This week, I am going to teach a three-hour class on cap tables and liquidation waterfalls. These are the spreadsheets we use to track everyone’s ownership in a company and how much money each shareholder gets in a sale transaction. While much of this is straightforward, there are edge cases that can be pretty gnarly. I am looking forward to teaching this class.

As I prepared for it this weekend, I decided to create the bare bones of a google sheet that will have one tab for the cap table and another for the liquidation waterfall.

The three analysts will act as the three founders of a company and we will simulate three rounds of financings and then a sale of the company.

We will all be in the google sheet together and also in a zoom room together. I will coach them through the exercise but they will do all of the work.

And as I was planning all of this out and building the bare bones google sheet, I thought to myself, “this may be the single best way to teach this material that I have ever come across.”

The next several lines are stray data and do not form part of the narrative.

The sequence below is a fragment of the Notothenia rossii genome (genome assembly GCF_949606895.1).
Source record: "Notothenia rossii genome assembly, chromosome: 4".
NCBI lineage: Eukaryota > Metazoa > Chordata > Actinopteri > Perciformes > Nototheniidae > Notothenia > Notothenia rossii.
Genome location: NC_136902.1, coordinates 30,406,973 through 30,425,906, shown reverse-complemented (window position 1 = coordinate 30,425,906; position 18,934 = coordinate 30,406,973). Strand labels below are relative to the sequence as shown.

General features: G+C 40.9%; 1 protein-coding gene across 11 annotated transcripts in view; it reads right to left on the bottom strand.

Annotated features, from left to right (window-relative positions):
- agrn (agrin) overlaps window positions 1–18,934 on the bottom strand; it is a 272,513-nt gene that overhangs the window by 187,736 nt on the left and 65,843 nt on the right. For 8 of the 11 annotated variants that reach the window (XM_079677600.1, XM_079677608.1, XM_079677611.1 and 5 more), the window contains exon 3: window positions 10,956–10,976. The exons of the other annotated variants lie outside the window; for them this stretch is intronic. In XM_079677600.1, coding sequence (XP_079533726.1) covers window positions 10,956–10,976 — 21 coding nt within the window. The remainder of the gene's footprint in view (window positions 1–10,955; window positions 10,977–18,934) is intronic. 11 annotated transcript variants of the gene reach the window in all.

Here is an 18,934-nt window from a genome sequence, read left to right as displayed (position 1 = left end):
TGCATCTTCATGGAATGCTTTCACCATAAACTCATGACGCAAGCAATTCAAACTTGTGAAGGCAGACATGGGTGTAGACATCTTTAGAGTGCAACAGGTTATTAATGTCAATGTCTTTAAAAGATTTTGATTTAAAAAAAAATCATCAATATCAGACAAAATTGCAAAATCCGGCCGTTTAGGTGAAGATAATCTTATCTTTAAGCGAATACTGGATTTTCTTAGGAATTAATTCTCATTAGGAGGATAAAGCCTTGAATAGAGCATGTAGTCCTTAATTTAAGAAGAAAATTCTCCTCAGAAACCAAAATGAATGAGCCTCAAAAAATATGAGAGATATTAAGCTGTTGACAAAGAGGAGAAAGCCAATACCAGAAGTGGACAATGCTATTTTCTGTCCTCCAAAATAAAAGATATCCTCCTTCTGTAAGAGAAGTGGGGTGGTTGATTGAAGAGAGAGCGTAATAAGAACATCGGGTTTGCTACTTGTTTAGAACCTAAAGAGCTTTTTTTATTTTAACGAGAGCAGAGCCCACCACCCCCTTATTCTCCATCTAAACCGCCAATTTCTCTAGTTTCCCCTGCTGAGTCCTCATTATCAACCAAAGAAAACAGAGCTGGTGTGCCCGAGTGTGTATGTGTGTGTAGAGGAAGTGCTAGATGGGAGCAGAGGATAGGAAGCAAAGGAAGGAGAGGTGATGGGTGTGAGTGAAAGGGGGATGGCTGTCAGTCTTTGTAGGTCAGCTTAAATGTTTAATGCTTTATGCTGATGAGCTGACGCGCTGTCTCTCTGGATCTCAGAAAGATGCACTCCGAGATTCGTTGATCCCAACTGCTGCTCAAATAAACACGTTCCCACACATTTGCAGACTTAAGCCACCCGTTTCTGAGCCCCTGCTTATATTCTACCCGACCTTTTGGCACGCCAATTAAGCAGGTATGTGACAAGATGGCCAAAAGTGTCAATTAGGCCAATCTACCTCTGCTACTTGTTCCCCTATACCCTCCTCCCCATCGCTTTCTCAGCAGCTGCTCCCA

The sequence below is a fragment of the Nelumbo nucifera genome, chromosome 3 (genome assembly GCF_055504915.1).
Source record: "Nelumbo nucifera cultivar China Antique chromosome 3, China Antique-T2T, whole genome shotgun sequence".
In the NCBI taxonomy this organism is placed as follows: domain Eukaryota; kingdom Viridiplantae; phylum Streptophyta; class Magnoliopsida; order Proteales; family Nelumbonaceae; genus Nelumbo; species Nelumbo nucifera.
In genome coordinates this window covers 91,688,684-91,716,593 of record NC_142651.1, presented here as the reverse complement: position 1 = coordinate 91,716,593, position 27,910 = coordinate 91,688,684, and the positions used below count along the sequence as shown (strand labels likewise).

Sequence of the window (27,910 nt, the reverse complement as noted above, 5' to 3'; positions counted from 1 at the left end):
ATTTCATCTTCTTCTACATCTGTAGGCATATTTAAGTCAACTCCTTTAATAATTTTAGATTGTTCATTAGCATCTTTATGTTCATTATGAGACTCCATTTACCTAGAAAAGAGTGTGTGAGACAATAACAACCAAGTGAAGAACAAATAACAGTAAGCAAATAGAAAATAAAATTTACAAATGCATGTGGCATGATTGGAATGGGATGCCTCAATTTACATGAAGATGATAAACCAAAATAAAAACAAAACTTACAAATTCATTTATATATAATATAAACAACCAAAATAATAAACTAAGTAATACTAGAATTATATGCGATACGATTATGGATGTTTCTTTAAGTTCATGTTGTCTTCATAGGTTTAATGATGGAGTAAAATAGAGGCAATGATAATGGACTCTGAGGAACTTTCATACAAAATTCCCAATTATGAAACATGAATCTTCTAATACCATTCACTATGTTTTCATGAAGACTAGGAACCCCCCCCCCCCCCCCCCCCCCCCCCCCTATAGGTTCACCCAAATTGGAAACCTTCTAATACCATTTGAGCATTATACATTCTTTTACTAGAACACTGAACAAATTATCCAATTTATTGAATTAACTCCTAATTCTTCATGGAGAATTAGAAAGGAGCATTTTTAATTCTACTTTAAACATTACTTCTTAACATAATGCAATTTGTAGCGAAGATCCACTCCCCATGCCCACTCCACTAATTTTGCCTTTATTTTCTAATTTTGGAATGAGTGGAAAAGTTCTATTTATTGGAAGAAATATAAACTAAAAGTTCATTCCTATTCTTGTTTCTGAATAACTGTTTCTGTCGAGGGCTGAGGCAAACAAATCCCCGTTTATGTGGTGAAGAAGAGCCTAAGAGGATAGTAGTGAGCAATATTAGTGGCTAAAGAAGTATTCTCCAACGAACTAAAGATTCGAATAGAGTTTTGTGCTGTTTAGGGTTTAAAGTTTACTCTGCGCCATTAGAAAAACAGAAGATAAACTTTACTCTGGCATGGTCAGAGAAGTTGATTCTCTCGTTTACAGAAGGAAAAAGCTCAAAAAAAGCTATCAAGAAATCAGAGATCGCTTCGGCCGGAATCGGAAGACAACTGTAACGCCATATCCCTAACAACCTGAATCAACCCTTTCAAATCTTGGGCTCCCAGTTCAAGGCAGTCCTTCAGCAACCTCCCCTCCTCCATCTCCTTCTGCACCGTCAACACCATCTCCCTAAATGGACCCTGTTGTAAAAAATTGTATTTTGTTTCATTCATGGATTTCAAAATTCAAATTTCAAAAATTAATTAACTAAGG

I have taught this material to many people, but never quite like this.

We are leveraging two technologies that have come of age in the last ten years; collaborative documents (google sheets) and videoconferencing (zoom). And we are using project-based learning in a small group setting which has always been one of the (the most?) powerful teaching/learning models.

The question I am wondering about is once I teach this subject this way, will I ever want to teach it any other way? I think maybe not.

#hacking education

Tech Jobs For All Who Want Them

The tech sector is the fastest growing sector of the economy in NYC and around the US and around the world. The tech sector offers high paying jobs and a growing number of them.

But, as we all know, the tech sector lacks the gender and racial diversity that would allow everyone to benefit from this growing sector of the economy. Most of the studies that have looked at the lack of diversity point to a skills gap standing in the way.